PIERRE, S.D. — South Dakota lawmakers rejected a bill Tuesday that would have kept people who have been involuntarily committed to a psychiatric hospital and deemed a danger to society from owning guns.

The House and Human Services Committee voted 7-5 against the bill after voting 6-6 initially.

The measure would have prevented people from buying or possessing guns if they have been involuntarily committed to a facility for treatment of mental illness and found to be a danger for others. The names of such people would have been added to a national database that is checked when someone tries to buy a gun.

Some committee members said they were reluctant to take away the constitutional right to bear arms from those suffering from mental illness.

Rep. Melissa Magstadt, R-Watertown, said the measure would let an appointed county Board of Mental Illness decide whether people should lose their right to own guns. Anyone convicted of a violent crime is already forbidden owning or buying a gun, she said.

“It just might be a little too overreaching,” Magstadt said of the bill.

But Rep. Steve Hickey, R-Sioux Falls, said he thought the bill should be debated by the full House.

“I think we’re irresponsible if we identify dangerous people and we don’t monitor them,” Hickey said.

The bill’s main sponsor, House Democratic Leader Bernie Hunhoff of Yankton, said South Dakota is one of about 19 states that do not submit information about dangerous mentally ill residents to the National Instant Criminal Background Check System, a registry that is checked when someone tries to buy a gun. South Dakota now sends information that includes the names of people ineligible to buy guns because they have been convicted of violent crimes, he said.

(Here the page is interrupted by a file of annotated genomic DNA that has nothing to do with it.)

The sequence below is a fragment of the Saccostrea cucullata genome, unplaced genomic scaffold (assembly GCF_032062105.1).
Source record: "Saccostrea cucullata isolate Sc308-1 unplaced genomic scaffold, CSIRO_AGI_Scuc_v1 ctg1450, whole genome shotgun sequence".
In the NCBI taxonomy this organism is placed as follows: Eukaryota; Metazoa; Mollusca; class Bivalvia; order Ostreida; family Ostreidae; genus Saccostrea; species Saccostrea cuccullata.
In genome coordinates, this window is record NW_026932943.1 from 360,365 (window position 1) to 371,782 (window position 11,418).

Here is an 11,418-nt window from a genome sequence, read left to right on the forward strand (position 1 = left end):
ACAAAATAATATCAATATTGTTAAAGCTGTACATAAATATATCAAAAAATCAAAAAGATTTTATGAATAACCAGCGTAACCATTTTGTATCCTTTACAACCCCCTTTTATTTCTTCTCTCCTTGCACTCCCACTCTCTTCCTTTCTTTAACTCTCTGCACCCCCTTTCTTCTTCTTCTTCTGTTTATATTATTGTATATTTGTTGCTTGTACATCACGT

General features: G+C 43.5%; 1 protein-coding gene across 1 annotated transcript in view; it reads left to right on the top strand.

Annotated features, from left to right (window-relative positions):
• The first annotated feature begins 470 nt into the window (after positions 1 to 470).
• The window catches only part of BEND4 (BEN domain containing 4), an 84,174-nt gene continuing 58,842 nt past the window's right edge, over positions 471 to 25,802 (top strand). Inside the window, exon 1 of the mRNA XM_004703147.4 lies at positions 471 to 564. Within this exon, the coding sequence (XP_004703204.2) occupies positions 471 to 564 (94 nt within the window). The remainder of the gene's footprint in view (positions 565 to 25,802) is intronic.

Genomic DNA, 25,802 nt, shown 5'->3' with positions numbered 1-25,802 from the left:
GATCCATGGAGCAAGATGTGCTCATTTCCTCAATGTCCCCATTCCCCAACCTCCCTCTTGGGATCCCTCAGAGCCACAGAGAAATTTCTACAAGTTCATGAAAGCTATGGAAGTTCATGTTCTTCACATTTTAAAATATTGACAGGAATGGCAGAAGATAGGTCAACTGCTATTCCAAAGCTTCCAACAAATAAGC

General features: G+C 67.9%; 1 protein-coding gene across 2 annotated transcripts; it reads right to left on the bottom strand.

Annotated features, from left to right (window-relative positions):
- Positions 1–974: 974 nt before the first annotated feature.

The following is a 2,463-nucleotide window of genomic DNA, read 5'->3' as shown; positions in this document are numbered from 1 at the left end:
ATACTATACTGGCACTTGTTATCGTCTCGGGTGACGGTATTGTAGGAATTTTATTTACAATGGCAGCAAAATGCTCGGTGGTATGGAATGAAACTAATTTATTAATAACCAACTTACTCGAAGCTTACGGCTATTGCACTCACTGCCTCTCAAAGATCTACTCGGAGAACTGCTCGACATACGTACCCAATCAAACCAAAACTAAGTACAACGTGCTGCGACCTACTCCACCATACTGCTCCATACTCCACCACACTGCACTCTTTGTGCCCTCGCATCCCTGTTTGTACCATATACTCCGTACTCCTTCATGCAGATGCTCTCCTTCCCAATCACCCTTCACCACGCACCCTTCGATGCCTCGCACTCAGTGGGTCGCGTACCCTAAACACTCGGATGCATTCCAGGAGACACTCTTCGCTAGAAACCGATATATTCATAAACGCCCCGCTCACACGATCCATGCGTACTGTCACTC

Hunhoff said a modified version of the bill was crafted by lawmakers and representatives of the court system, sheriffs and the attorney general’s office. He said mentally ill people who have been declared dangerous to others should not have guns.

“Our rights tend to stop when they start to affect others,” Hunhoff said.

Under the bill, the state would have submitted people’s names to the federal registry after a county board of mental illness had committed them to a psychiatric treatment facility or the state Human Services Center and determined that they were a danger to others. Upon release, people could petition a judge to have their names removed from the federal registry.

Phyllis Arends, executive director of the South Dakota chapter of the National Alliance on Mental Illness, opposed the bill, saying it would unfairly label all mentally ill people as dangerous. There is no evidence such a list would prevent use of guns in crimes, and money should instead be spent to provide treatment to those with mental illnesses, she said.

“I’m here to remind you we’re talking about real people,” Arends told the committee.

Yankton lawyer David Hosmer, who frequently represents people referred for involuntary commitment to the Human Services Center, said the bill was narrowly written to deal only with those found to be dangerous to others. If South Dakota does not take action, the federal government might require the state to submit the names of mentally ill people who have not been found to be dangerous, said Hosmer, who helped write the bill.